by Jeffrey Saut
7 come 11
May 22, 2017
On a craps table, if a 7 or 11 rolls on the first throw of the dice, you are an automatic winner if you are betting the “pass line.” But, if you roll a 2, 3, or 12 on the first roll, you lose. So “7 come 11” means that any time after the first roll, when a shooter has a point to make, you win with a bet on the “come line” with a roll of a natural 7 or 11 and lose on craps (2, 3, or 12).
So, last week I found myself in Reno Nevada, and then Las Vegas, speaking at events for our financial advisors and a couple of conferences. Now, anytime I am near a craps table, I like to throw dice. Unfortunately, my first attempt to do so saw me, as well as everyone else at the table, unable to make three passes in a row. The experience was costly, as the “pass line” bets were all losing bets. The second night, I decided to bet on the “don’t pass” line, meaning you are betting against the players trying to make the designated point. It is not much fun playing the “don’t pass” line, and the other players do not like people betting the “don’t,” but that night it proved to be the winning strategy. Having won back my previous losses, I decided to play the “pass line” the next night only to lose all the money I had won the previous night.
Similarly, participants should have bet the “don’t pass” line last Wednesday when the D-J Industrial Average (INDU/20804.84) lost an eye-popping 373 points for the biggest one-day loss of the year. Yet, this should have come as no surprise, because as Andrew and I wrote last Monday:
Our models suggest the “drop” in equity prices ended on April 19th with another breakout to new all-time highs slated to begin late this week. Early this week [however] has the potential for some further stock price weakness, but by late week that potential weakness should abate. The compression of the Bollinger Bands, like our models, are telegraphing the potential for a pickup in volatility, which we think will come on the upside beginning late this week or early the following week.
Last Monday, that strategy looked flawed when the senior index tacked on roughly 85 points. Tuesday, it looked a little better as the Industrials hugged the “flat line.” Comes Wednesday, and well, you all know how Wednesday turned out. To be sure, Wednesday’s Wilt caused the S&P 500 (SPX/2381.73) to close below its 50-day moving average (DMA) at 2369.53. As our friend Craig White wrote Wednesday afternoon:
To summarize Wednesday’s action, I sent a more balanced note to some contacts stating the following; “Art Cashin said it best this afternoon ‘a lot of damage done today on the charts, but not irreparable’. Indeed, a lot of uncertainty with respect to obstruction of justice etc. and those cracks/doubts finally emerged today. Far too early to determine if this is the start of a more serious decline, but I agree, I don’t like to see the banks lead on the downside. That said, yields gapped lower today so I’m not surprised to see this, which was also reflected in the insurers. Technology was off 2.8% today, with the mega caps contributing to a good percentage of the points lost. When the financial and tech sectors, which account for ~40 % of the index, lead on the downside, it’s bound to produce a more meaningful decline such as the 1.8% seen today. The divergence in transports is also concerning as it was broad based across the 20 constituents, but this trend has been in place since March. That said, the spread between the industrials and transports is widening which certainly needs to be respected. So where do we go from here? Well, the next few sessions should provide some guidance as to the seriousness of the recent Washington machinations with the market ultimately deciding on its relevance. It’s best to sit back and observe the ensuing trading action with patience and diligence. In the meantime, sharpen the pencils in anticipation of putting money to work if this blows over and another buying opportunity presents itself, which unless significantly violated on the downside, I believe will be the outcome. Stay tuned.”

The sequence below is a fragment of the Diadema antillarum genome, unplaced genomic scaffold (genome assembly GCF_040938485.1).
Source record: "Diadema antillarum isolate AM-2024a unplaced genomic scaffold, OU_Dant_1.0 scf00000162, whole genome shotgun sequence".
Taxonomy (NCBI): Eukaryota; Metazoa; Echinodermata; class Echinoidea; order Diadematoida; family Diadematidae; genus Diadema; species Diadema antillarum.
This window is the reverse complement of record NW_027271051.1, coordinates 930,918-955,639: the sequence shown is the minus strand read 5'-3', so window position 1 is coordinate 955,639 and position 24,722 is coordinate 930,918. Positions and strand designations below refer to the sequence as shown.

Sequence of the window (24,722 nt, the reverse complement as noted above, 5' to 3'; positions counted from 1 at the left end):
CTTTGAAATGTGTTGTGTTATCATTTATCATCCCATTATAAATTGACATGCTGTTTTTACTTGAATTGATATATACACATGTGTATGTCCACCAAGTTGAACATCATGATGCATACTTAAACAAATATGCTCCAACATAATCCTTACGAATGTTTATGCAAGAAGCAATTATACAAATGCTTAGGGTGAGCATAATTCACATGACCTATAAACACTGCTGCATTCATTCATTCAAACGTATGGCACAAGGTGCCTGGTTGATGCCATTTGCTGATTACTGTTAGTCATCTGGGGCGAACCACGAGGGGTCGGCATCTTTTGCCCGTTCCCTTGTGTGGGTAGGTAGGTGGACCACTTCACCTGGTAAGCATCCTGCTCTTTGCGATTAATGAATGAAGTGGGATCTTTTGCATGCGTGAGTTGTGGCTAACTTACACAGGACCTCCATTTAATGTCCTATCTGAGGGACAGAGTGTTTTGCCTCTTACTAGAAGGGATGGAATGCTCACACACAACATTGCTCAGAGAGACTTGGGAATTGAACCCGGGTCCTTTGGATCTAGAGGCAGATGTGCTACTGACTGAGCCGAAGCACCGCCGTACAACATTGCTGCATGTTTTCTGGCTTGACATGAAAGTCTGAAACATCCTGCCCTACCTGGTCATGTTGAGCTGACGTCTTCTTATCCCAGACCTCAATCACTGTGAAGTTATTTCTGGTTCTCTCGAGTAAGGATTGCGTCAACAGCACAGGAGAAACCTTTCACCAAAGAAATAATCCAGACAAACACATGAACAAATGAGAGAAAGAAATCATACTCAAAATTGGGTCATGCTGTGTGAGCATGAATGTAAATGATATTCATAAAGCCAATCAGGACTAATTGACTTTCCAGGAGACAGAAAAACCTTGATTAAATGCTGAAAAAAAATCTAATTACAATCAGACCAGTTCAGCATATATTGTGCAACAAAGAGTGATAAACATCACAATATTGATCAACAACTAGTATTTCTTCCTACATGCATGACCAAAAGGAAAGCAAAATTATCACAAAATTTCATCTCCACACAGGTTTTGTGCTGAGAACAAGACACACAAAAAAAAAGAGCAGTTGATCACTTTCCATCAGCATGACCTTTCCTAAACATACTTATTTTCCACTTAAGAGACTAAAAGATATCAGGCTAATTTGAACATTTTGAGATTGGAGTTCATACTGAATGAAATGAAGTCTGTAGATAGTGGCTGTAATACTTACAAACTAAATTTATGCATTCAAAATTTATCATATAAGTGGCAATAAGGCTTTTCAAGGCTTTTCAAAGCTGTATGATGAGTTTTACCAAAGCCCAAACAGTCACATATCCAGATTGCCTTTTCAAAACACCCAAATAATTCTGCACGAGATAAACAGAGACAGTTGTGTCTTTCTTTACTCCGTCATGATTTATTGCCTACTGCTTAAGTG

Subsequently, Thursday and Friday did indeed “provide some guidance as to the seriousness of the recent Washington machinations with the market ultimately deciding on its relevance” with a two-day two step of some 200 points. That action allowed the SPX to recapture its 50-DMA, alleviating at least some of the technical damage that was done. Of interest is what the astute folks at Bespoke Investment Group wrote over the weekend (as paraphrased).
After hitting an all-time high Tuesday, the S&P 500 had its worst day since last September on Wednesday, falling by 1.82%. In the process of Wednesday's decline, the S&P 500 also dropped below its 50-DMA. What makes this combination unique is that in the history of the index, it has only hit a 52-week high on one day and dropped below its 50-DMA the following day just three other times. The prior three periods are highlighted in the chart and occurred on the two trading days ended 1/4/00, 11/15/91, and 9/26/55. (Chart 1 below)